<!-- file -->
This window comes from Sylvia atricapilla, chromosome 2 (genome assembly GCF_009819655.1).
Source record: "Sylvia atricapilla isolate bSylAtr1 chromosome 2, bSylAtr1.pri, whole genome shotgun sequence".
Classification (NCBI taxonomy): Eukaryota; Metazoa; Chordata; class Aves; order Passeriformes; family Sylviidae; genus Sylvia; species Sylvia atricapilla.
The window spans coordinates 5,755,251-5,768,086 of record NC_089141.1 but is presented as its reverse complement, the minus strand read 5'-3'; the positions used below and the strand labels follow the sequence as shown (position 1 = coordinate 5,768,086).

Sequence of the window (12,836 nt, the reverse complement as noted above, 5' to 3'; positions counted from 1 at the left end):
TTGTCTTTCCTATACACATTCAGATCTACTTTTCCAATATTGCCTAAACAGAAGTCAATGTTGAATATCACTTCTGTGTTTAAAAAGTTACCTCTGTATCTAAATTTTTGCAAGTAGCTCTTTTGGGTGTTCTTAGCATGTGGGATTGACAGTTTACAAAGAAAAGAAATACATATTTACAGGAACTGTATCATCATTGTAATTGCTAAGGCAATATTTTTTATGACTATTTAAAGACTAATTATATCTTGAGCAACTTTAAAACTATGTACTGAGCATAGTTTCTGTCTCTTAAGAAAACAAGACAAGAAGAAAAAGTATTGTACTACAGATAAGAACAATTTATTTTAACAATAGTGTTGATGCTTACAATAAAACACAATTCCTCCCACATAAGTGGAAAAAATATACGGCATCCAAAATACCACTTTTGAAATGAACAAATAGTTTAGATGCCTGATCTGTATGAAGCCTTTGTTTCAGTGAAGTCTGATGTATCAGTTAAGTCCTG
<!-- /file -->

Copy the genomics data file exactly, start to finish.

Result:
This window comes from Sylvia atricapilla, chromosome 2 (genome assembly GCF_009819655.1).
Source record: "Sylvia atricapilla isolate bSylAtr1 chromosome 2, bSylAtr1.pri, whole genome shotgun sequence".
Classification (NCBI taxonomy): Eukaryota; Metazoa; Chordata; class Aves; order Passeriformes; family Sylviidae; genus Sylvia; species Sylvia atricapilla.
The window spans coordinates 5,755,251-5,768,086 of record NC_089141.1 but is presented as its reverse complement, the minus strand read 5'-3'; the positions used below and the strand labels follow the sequence as shown (position 1 = coordinate 5,768,086).

Sequence of the window (12,836 nt, the reverse complement as noted above, 5' to 3'; positions counted from 1 at the left end):
TTGTCTTTCCTATACACATTCAGATCTACTTTTCCAATATTGCCTAAACAGAAGTCAATGTTGAATATCACTTCTGTGTTTAAAAAGTTACCTCTGTATCTAAATTTTTGCAAGTAGCTCTTTTGGGTGTTCTTAGCATGTGGGATTGACAGTTTACAAAGAAAAGAAATACATATTTACAGGAACTGTATCATCATTGTAATTGCTAAGGCAATATTTTTTATGACTATTTAAAGACTAATTATATCTTGAGCAACTTTAAAACTATGTACTGAGCATAGTTTCTGTCTCTTAAGAAAACAAGACAAGAAGAAAAAGTATTGTACTACAGATAAGAACAATTTATTTTAACAATAGTGTTGATGCTTACAATAAAACACAATTCCTCCCACATAAGTGGAAAAAATATACGGCATCCAAAATACCACTTTTGAAATGAACAAATAGTTTAGATGCCTGATCTGTATGAAGCCTTTGTTTCAGTGAAGTCTGATGTATCAGTTAAGTCCTG